Your point is well taken. The separateness of persons, the problem of making interpersonal comparisons of happiness, and just plain difference are serious issues, indeed. It's important to use a lot of caution in making judgments about what will and will not make people happier or better off. (And your point about the wholeness of persons is important, as well.) But I think this cautionary principle can be taken too far. In making moral judgments and public policy it's often not possible to avoid making these sorts of judgments. And even in offering kindnesses to others, selecting gifts, taking their interests into consideration, offering them courtesies, raising our children, don't we try to figure out what will make others happy or better off? Don't we even sometimes argue with our friends, lovers, and children about what will make them happy when we think they're making a mistake (say in marrying the wrong person, or eating too much)--that is, when we think we know better than they do what's...

I am impressed by the attempt of some pro-sex thinkers to bring together anarchism and feminism, particularly with regard to the controversial issue of pornography. Since I agree with them that freedom is the guiding principle, I also agree that pornography, like any other form of sexual expression, should be considered morally and legally permissible as long as it is consensual. However, given that anarchism is libertarian socialism, it seems that this principle of liberty should be extended to embrace the ideal of a society (or a network of communities) acceptable to all, including those who wish to be free from pornography, or certain types of it. When, for example, women are involuntarily exposed to men's pornography in the workplace, or on a mass scale in popular culture, can the argument not be made that pornography is then transformed from a private consensual activity into sexual harassment or forced sexist propaganda which violates women's own freedom and sexual autonomy? Could we not, then,...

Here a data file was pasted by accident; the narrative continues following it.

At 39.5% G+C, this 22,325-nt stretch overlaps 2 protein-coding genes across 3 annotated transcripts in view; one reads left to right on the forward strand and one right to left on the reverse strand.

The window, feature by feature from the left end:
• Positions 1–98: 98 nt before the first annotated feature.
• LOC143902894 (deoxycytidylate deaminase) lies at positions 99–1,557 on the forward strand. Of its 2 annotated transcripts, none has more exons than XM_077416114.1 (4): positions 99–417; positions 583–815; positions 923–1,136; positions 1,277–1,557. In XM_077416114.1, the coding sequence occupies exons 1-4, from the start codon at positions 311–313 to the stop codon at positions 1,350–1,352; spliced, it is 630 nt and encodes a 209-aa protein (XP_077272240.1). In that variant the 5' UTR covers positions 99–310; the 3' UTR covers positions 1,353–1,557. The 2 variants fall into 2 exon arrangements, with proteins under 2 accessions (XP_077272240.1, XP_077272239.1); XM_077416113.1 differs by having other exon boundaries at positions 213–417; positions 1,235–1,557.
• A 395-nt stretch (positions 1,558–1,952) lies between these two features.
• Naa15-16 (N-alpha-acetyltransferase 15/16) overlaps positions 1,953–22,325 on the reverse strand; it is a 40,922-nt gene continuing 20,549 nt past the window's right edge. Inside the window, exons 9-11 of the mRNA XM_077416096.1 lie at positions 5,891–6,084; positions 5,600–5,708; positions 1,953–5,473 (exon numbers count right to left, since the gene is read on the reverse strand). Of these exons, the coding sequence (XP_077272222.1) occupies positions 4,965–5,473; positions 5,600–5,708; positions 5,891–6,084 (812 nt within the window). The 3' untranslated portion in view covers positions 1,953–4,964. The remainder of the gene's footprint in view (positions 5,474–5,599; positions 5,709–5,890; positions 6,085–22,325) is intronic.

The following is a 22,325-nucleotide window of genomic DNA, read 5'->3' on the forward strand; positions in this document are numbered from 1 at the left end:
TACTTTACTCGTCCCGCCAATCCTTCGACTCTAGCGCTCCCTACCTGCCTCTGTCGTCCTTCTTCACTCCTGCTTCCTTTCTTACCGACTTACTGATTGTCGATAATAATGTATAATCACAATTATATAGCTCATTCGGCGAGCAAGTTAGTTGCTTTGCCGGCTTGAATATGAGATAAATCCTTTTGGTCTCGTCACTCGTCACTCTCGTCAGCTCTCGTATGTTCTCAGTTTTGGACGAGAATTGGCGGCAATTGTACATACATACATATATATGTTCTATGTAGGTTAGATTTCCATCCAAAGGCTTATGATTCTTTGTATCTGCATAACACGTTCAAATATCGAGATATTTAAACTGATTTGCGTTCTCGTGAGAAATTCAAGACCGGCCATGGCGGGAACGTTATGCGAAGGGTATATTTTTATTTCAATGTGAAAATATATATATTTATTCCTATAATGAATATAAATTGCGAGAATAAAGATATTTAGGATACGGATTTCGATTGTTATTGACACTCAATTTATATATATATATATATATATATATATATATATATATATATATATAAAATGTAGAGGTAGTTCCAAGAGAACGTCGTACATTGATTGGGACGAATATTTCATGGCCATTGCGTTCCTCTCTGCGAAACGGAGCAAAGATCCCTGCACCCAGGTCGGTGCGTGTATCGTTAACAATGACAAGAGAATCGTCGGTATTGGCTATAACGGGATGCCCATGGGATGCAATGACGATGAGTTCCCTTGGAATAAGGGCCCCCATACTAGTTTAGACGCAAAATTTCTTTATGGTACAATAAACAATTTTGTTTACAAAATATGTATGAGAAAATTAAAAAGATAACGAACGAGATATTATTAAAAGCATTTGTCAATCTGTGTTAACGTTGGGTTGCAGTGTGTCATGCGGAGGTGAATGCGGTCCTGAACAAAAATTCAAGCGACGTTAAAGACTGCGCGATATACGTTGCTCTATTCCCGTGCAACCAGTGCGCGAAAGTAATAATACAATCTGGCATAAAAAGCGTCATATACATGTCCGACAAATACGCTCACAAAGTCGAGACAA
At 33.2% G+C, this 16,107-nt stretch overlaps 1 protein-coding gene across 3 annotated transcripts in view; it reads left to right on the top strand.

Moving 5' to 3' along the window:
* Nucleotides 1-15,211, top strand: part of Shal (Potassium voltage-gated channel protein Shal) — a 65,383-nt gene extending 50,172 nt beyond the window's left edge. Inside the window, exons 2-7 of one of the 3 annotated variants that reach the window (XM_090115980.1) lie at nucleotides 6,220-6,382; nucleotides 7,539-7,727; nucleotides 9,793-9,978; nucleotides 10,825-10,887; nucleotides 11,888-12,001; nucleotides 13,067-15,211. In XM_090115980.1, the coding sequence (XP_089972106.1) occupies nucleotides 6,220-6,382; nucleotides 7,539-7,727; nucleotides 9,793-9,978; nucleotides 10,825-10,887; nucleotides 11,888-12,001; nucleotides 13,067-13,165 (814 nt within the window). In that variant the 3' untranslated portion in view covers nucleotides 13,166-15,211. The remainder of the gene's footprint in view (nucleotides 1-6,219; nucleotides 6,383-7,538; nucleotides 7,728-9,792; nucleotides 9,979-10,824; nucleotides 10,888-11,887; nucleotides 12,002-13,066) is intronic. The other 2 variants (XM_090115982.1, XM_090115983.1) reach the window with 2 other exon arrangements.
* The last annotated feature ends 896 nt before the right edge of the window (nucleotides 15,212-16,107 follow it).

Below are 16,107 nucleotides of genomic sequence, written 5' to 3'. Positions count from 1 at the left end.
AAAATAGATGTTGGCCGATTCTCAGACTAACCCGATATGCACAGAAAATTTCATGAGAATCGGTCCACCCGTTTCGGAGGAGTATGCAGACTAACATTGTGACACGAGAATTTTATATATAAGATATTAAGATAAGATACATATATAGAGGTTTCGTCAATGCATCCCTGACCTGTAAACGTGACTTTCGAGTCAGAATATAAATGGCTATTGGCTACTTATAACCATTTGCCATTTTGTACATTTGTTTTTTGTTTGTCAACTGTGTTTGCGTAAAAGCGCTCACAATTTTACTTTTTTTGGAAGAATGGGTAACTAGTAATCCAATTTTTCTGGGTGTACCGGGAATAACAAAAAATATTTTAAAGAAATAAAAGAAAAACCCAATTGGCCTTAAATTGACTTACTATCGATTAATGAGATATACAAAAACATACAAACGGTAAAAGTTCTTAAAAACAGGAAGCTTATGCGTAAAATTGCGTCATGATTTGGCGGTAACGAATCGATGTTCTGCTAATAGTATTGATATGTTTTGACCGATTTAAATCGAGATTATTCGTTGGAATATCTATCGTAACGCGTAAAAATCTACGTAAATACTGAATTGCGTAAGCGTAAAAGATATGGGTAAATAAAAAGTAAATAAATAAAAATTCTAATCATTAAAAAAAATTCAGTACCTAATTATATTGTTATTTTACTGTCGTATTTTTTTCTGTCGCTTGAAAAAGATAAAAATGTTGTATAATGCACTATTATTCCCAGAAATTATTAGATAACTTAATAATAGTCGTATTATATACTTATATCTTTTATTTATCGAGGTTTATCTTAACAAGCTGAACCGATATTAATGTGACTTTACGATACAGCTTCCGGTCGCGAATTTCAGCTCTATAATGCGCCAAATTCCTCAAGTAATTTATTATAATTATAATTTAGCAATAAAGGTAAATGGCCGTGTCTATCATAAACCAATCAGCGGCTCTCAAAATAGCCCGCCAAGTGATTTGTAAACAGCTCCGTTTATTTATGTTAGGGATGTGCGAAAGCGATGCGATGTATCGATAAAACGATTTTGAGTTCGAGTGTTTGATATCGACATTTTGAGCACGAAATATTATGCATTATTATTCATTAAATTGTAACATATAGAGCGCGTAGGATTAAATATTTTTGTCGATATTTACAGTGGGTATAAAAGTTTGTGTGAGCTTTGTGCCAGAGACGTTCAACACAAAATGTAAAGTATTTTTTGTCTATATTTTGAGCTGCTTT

Yes, in short, I think you're right about restricting the display of pornography while preserving the liberty of those who wish access to it. And isn't that just the kind of balance that is often sought. Pornographic materials are sold from separate rooms of shops, encased in opaque wrappings, excluded from billboards--but access to them for those who wish to acquire them is often in many parts of the U.S., anyway, nevertheless not unreasonably difficult to obtain. It's a tricky thing to figure, however, this balance. On the one hand, there is the liberty interest of those who choose to acquire pornography; and clearly many people find it enjoyable. Arguably, there is also a general political value to pornographic materials insofar as they are part of the conversation about what proper sexual morality and proper sexual expression should be. On the other hand those who find pornography obnoxious have an interest in not being harmed in the sense of embarrassed or annoyed or grossed out by...

To what degree do humans have an ethical responsibility to sustain the species? Let's imagine a situation in which every single person on the planet decided to opt for voluntary sterilization (or every person of child-bearing age). Would this be unethical? Does the human species, as a species, have a responsibility to reproduce itself? Clearly, the planet and the other species on it would, on balance, be much better off without humans on it.

This is a fascinating question, in some ways, I think, it's connected to the question of whether we have responsibilities to things bigger than us in the sense of things that can continue to exist without us--e.g. things like families, nations, political and artistic movements, cultures, universities, businesses. Generally, I would say there is a moral obligation to sustain good things generally--at least where sustaining some good thing doesn't require undermining another of greater value. To your specific question: I would say that considering the species itself, there is no obligation to sustain it, since the simple existence of the species is neither good nor bad, so long as there are other species to substitute for it. Considering the species as part of the larger ecosystems of the planet, where genetic diversity is salutary for the health of living things generally, there is an obligation insofar as the well being of living things is good. Considering the existence of the species as the...

Why is it that solipsism can't be 100% refuted? It seems that the theory is very flawed and is called incoherent. And if this is the case then why is it said to be irrefutable? Is the only reason that it can't be refuted is because we can't directly experience what another peron is experiencing, so in other words we can only experience life through ourselves. Is this correct?